Blog Together

It's a big bloggy weekend!

The main event is a gathering tomorrow morning at UNC. I hope many of you readers will come. The Triangle Bloggers Conference 2005 (a.k.a. C.H.BloggerCon) will start 9 am in the auditorium of Murphy Hall. The format will be open but facilitated.

WCOM: Important community voice

Chapel Hill Herald, Saturday, January 29, 2005

Aided and abetted by the Federal Communications Commission, an ever-shrinking number of corporations control an ever-larger proportion of the media. This has prompted media critic Robert Mc-Chesney to label media reform our most pressing issue, linking the corporate media to misplaced government priorities, a variety of corporate scandals and our troubled campaign finance system.

Recently, McChesney reported optimistically that "the movement to fix our badly broken media system is gathering momentum." He includes in this movement, efforts "to strengthen alternative, independent and non-commercial media." Our area is home to a number of those initiatives, most recently WCOM community radio.

In January 2000, the FCC authorized the licensing of Low Power FM radio stations (LPFM). This opened the door for community and alternative radio, previously pretty much confined to large metropolitan areas, to spring up in small towns across the country.

Some questions about WUNC

Can anyone explain to me why I should be glad about this:

Chapel Hill-based WUNC, the area's largest National Public Radio outlet, has struck a deal with an NPR business and finance program to launch a southeastern bureau in Chapel Hill. The bureau's reporter, slated to start around May, will concentrate on North Carolina news -- especially the Triangle's big businesses.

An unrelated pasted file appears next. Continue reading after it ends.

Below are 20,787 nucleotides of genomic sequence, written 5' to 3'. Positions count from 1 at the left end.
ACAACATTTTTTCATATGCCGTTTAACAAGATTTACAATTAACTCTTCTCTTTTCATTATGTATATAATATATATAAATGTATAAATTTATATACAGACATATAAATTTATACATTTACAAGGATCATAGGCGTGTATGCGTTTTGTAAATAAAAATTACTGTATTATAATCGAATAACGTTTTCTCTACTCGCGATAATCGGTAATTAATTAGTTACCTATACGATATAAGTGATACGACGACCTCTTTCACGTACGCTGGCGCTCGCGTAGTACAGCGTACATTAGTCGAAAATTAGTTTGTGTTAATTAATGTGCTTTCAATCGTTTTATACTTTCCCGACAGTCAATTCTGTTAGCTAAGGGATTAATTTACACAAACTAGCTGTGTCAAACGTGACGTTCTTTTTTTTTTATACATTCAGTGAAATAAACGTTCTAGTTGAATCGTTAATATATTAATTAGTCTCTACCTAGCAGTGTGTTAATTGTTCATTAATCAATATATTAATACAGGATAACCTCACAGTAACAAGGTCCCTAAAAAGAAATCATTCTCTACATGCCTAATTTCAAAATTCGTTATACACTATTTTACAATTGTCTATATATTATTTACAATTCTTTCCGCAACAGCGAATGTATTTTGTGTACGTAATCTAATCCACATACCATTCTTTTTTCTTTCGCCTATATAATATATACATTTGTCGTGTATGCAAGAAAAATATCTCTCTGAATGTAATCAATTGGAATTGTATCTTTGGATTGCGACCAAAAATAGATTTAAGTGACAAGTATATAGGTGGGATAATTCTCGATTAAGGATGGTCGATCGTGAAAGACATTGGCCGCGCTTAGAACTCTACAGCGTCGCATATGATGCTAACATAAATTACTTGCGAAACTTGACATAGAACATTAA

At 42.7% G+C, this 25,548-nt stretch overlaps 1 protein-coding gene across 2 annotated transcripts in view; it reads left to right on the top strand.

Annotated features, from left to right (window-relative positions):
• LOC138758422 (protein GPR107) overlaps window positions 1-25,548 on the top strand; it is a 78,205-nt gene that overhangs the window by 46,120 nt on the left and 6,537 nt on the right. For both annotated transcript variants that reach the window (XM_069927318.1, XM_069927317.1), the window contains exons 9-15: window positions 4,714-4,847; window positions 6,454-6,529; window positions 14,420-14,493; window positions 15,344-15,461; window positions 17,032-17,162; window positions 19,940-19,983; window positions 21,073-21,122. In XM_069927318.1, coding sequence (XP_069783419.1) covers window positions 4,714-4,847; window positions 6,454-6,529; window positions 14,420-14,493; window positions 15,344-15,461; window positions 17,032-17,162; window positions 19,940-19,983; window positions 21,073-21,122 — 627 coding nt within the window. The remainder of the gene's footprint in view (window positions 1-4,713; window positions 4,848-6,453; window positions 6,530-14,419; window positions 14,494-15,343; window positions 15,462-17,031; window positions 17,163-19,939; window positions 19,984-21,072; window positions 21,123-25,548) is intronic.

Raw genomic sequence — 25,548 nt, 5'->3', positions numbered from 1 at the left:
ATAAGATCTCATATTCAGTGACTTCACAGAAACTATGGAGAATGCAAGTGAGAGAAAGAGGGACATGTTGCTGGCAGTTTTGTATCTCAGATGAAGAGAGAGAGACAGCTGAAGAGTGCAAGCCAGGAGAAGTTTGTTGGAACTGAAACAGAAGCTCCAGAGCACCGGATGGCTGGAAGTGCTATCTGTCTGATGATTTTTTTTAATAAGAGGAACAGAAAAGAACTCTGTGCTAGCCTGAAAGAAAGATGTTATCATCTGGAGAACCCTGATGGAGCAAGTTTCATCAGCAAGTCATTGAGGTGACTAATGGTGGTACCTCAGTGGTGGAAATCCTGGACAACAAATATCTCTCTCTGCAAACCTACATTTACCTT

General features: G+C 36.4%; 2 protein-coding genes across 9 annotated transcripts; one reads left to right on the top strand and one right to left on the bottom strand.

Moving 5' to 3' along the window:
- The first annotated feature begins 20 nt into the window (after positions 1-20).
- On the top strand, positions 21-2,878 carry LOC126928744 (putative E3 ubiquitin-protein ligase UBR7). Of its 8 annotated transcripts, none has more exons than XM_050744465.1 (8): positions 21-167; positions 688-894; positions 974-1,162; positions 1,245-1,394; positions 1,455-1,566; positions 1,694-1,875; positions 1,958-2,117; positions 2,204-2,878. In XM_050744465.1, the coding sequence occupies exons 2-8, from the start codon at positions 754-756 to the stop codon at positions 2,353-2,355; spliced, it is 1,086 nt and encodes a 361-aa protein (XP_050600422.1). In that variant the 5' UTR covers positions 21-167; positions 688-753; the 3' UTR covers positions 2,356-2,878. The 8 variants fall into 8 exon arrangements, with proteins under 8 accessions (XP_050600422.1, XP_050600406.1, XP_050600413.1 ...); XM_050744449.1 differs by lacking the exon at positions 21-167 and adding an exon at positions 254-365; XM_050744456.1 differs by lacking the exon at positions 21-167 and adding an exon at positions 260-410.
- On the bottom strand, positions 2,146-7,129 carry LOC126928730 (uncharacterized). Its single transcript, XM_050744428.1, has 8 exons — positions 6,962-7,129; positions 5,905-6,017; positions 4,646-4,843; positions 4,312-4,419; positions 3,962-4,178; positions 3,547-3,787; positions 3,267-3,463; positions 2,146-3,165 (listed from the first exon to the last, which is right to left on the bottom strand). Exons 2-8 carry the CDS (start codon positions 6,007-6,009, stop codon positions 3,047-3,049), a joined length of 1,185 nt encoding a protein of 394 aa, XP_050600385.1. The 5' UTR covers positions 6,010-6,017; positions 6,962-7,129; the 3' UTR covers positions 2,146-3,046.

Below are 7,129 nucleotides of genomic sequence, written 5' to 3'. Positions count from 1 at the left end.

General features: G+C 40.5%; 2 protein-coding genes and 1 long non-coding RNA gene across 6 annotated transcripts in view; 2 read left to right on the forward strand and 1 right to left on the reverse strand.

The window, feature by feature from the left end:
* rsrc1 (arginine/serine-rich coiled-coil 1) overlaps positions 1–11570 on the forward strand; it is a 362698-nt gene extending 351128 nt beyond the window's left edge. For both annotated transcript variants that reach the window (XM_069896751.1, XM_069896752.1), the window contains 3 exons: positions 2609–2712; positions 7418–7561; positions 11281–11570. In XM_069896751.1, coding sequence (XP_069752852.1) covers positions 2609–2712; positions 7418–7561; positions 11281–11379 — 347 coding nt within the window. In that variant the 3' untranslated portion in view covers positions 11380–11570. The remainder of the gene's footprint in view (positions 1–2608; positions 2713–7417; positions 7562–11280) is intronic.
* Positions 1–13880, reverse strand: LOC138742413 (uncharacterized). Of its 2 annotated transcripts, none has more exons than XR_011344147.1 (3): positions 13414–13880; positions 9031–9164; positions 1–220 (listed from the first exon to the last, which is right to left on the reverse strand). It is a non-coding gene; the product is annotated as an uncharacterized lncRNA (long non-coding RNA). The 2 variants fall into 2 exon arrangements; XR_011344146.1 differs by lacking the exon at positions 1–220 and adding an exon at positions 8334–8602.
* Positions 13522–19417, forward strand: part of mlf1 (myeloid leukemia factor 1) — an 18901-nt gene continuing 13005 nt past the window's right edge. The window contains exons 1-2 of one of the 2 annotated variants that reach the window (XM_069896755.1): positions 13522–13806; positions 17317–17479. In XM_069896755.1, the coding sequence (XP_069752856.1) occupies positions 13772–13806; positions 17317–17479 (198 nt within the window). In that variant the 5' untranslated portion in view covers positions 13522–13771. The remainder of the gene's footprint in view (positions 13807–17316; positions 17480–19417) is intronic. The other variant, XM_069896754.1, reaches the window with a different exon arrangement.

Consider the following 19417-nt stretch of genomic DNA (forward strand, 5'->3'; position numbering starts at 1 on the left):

- Chapel Hill Herald, 1/18/04

Much to my surprise I actually like this business show, Marketplace. It's a little more interesting than NPR's headline news, and it doesn't always fall into the ideological rut you might expect. I can see why WUNC, especially it's leadership, would like to have their profile enhanced by this new situation. But how does it serve the people of North Carolina?

There's no crying in journalism

Guest Post by Jean Bolduc

As of this writing, I have yet to receive my actual letter of termination from the Herald-Sun (how appropriate - not by email or fax, it will come through the slogging U.S. mail). I do trust in the conveyance of my editor, Neil Offen, that it is on the way and that its contents are as he represented them to me - that my services are no longer required.

All the blah, blah, blah about the Herald-Sun's Editor (Bob Ashley) and his shifting explanations about my exit are available on my ever-so-controversial blog. Please do stay tuned to see what the soap opera will deliver next, but I wanted to use this space just to say thanks.

Herald Tightens Its Belt

If you read this morning's papers, you already know that the Durham Herald-Sun's new owners took over with a bang, firing nearly 25% of the workforce. Haven't heard to what extent those cuts affect news in general or Orange County in particular [Ray?]. On the face of it, it's hard to imagine that it bodes well for the paper's commitment to provide quality coverage for Granville, Person, Chatham, and Orange counties as well as Durham.

Also troubling is the new owner's clear concern about cost rather than quality of product. Check out the stories in both the N&O and the Herald itself for a sense of that. Paxton Media has sent 80 unhappy former employees on the streets. Not great for PR. They have done little to introduce the new owners to the community and readers nor have they explained their vision for the paper or strategy for achieving it.



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